Since our birth we are trained by our mothers not to cry on our pains; mostly because it’s too painful for them to see us expressing our pain. A mother – out of her love – goes to every limit to distract us from feeling of pain and our right to express it. As we grow up, parents/ society teach us that we have to please everyone around us and give priority to others’ feelings and needs over our own. A child who conforms to the norms taught by the parents and expresses needs, desires and ideas within the limit is equated with an angel. Everyone around us makes sure that we do not pay attention to the person inside us. They train us to chock its mouth even before it could start speaking properly. We grow up with this belief that we do not have choice; choice to express our opinion, choice to say no to things that we do not want to do or accept. Saying “NO” and considering our own choice is disobeying and disrespecting others and is the biggest sin.
Most of us become successful in sedating the person inside us. They then do not have their own opinion, choices or wishes. Some of us could not properly sedate that person and experience conflict between the inner voice/ feeling and learned norms about rights and wrongs. Among these people very few know the importance of inner person and hence unlearn the lesson from the society and start listening to and act according to that person. In this journey one unlearns various paradigms and then thinks afresh about expressing the inner self. This practice leads one to learn the art of assertiveness.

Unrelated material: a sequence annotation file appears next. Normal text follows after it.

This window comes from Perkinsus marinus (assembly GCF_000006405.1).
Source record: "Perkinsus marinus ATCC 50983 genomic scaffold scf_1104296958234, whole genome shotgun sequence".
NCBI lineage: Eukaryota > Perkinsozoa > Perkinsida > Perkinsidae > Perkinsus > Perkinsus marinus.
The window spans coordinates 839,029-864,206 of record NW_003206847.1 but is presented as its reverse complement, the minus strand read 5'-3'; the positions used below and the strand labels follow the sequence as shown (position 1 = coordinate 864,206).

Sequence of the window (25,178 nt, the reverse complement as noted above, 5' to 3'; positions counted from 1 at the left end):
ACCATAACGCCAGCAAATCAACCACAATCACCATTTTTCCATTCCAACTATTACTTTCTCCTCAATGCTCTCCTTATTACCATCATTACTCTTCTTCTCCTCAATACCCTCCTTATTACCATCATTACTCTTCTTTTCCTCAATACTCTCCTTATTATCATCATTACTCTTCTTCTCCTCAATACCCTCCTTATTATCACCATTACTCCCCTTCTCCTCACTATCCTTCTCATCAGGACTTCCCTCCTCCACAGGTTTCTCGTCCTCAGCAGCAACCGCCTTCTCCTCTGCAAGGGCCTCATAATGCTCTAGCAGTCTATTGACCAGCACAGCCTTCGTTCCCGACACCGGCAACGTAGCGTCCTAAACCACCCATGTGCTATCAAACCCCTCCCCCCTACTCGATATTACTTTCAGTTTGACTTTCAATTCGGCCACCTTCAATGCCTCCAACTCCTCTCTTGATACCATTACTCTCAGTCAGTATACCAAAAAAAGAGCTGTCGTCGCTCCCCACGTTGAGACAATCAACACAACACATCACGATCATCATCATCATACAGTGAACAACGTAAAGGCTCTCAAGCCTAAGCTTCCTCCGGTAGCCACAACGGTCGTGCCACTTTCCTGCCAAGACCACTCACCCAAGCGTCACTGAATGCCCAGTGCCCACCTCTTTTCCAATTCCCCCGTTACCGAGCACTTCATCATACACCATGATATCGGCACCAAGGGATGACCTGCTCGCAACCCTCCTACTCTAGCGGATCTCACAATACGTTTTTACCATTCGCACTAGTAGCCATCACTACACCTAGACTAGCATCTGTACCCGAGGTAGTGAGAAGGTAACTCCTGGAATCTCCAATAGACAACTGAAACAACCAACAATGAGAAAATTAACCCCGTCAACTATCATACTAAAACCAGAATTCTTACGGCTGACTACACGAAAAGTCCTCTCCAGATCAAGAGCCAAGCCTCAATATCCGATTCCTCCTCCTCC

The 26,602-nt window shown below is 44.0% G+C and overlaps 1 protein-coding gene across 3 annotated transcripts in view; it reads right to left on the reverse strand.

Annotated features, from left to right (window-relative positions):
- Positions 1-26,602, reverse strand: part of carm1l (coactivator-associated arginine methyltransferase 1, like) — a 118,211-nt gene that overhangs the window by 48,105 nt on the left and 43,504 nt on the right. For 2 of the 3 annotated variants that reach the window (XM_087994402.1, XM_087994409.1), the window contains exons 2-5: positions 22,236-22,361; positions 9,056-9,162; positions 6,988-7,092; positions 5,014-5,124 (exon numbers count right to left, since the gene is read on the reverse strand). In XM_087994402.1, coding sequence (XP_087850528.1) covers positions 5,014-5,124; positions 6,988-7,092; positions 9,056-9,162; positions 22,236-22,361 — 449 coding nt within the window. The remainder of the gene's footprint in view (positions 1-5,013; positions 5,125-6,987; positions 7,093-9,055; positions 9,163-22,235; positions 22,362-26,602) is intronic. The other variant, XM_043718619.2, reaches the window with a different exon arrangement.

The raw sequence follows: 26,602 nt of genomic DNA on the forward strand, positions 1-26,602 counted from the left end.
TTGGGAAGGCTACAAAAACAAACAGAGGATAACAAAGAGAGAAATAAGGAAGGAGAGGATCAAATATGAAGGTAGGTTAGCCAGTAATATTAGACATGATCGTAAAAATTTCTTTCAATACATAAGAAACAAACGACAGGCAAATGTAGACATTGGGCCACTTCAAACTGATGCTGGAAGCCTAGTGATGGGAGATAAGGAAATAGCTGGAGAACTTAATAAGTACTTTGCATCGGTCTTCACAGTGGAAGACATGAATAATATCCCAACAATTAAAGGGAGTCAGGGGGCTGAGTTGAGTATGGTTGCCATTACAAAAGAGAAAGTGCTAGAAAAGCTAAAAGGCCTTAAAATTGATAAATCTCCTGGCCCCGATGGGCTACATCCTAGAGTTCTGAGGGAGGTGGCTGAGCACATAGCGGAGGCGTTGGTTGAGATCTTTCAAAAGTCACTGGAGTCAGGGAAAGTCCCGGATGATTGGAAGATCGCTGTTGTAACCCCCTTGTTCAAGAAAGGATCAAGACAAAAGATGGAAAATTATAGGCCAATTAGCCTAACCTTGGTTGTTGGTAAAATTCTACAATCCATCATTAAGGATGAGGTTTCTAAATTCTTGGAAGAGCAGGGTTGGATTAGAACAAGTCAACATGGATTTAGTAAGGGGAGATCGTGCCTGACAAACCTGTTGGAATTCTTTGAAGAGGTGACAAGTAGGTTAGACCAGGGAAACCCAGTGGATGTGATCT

As a matter of fact assertiveness is not just a skill; it is a mind-set. It is the ability to show the world who you really are: ‘your’ likes and dislikes, ‘your’ thoughts, feelings, and short comings. It helps us to learn how to say yes or no when we want to; it’s the freedom to be yourself in all circumstances. It helps us to respect ourselves and others.
Assertiveness can be difficult to learn because living is more of an emotional issue than a rational one – both for the aggressive and for the passive person. It is a matter of unlearning certain misconceptions and learning another way of looking at yourself and others. As we become more assertive, we drop the mask and show our true selves. We proclaim: “This is who I am, this is what I feel, and these are my needs.” If your parents were rigid and controlling, then you may have felt invalidated so much as a child that now you are afraid to speak up. If you were taught that it is good manners to be focused on the other person and not on yourself, then you may feel that it is not okay for you to ask for what you want. There are countless barriers that hinder our way to be ourselves.